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Indian culture taught through music

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Students have to opportunity to learn about Indian culture through music. Photo courtesy of Dr. S. Raj Chadhurry

Students have to opportunity to learn about Indian culture through music. Photo courtesy of Dr. S. Raj Chadhurry

Students have to opportunity to learn about Indian culture through music. Photo courtesy of Dr. S. Raj Chadhurry

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University of South Alabama students looking for new opportunities in music and culture can enroll in USA’s Indian Ensemble. Students can participate in the ensemble for credit, and also as a non-credit course to the community through South’s Center for Continuing Education.

The Indian ensemble is different from other ensembles performing at a university level, according to ensemble leader Dr. S. Raj Chaudhury. Every semester, he starts from scratch. Students are not required to have experience with Indian instruments, vocal practice or music before taking the course. Students are introduced to instruments such as the Tabla drums and the vocal traditions of India throughout their time in the course. For some students, the instruments can seem familiar to a western instrument they already play. Acoustic western instruments can generally be worked into the ensemble, according to Chaudhury.

Chaudhury invites students contemplating whether they should join the ensemble to try it out. According to Chaudhury, the hardest thing people sometimes find is sitting on the floor cross legged for two hours, but there are stretching breaks. He recommends watching Youtube videos of the Auburn Indian Music Ensemble to see what past musicians have done.

“It’s a challenge and it’s an opportunity,” Chaudhury said. “Ask any professor, he or she would love to have a blank slate to operate on. At the same time, there aren’t teaching materials and in this day and age it’s an advantage to be able to use the internet in certain ways to teach so the oral tradition can be supplemented with that.”

Chaudhury said social media has provided valuable feedback for the course. During his time at Auburn University they posted several videos to Youtube and received and international audience. In the future, he hopes to see an increase in student participation at USA. He hopes the program at USA will develop with more feedback.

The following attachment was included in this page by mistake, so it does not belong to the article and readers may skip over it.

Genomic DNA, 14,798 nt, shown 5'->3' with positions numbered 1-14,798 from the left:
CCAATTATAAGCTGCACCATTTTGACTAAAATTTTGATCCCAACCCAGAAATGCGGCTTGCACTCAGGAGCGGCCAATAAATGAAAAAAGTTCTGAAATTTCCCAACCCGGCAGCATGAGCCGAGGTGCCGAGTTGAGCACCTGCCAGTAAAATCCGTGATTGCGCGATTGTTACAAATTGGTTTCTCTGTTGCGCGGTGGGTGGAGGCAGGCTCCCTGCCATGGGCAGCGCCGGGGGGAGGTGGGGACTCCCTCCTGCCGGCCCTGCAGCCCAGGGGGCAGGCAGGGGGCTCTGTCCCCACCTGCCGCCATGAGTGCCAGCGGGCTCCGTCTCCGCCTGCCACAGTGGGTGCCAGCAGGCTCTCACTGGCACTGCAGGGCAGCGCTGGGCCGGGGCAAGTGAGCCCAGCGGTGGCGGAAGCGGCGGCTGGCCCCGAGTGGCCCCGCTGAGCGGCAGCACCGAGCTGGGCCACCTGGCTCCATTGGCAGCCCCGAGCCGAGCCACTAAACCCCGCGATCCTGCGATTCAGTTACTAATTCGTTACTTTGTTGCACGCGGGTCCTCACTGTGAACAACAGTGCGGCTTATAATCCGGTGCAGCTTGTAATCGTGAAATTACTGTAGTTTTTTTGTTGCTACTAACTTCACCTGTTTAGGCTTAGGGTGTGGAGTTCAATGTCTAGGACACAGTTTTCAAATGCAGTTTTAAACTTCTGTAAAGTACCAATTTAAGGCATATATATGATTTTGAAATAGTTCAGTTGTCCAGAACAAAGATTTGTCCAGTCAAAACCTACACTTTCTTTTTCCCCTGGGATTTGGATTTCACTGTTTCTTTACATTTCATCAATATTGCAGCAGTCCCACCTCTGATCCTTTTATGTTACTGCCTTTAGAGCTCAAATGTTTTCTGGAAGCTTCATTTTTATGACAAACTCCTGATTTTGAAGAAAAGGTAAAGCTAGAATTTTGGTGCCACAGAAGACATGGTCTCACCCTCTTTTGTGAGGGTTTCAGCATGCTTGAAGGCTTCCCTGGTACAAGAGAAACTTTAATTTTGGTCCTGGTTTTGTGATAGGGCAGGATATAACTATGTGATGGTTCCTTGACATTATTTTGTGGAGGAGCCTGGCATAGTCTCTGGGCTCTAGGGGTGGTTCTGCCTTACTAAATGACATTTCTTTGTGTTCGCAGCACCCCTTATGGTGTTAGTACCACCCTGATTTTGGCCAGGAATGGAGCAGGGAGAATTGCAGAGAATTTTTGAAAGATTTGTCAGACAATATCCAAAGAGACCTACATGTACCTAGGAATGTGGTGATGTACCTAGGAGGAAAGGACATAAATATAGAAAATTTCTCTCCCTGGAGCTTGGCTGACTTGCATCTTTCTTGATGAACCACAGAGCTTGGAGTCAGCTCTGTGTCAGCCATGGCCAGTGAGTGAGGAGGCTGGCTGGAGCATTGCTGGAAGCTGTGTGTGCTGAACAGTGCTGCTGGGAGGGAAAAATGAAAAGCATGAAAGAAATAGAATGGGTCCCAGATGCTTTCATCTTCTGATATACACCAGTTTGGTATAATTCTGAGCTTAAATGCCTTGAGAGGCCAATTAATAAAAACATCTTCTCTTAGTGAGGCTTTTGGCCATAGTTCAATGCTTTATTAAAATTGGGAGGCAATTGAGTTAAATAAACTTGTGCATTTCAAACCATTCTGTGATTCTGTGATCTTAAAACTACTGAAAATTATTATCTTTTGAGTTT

Chaudhury has led the ensemble for three semesters. Every semester concludes with a concert performed in front of local Indian community members.

Chaudhury is the executive director of the Innovation and Learning center and USAonline, otherwise known as Sakai. He was born and raised in Kolkata, West Bengal’s capital in northeast India.

Chaudhury came to the United States for college. He is a Phi Beta Kappa graduate of Vassar College and received his Ph.D. in Physics from the University of California in LA.

He began teaching Indian Music while attending UCLA. According to Chaudhury, the opportunity motivated him to ponder how he could teach Indian music to people who didn’t have familiarity with the traditions or know the languages.

Chaudhury has taught at three universities to date including Christopher Newport University located in Virginia, Auburn University and USA.

“I think I’m a good teacher,” Chaudhury said. “Most people come in and they love it. At the performances there is usually really good Indian food too, so that’s another attraction.

The Indian Music Ensemble is scheduled to next perform on Aug. 14th from 7-9 p.m. at the Unitarian Fellowship on Old Shell Road to celebrate the Bengali New Year. Admission is free..

For more information, contact Chaudhury at [email protected]

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Indian culture taught through music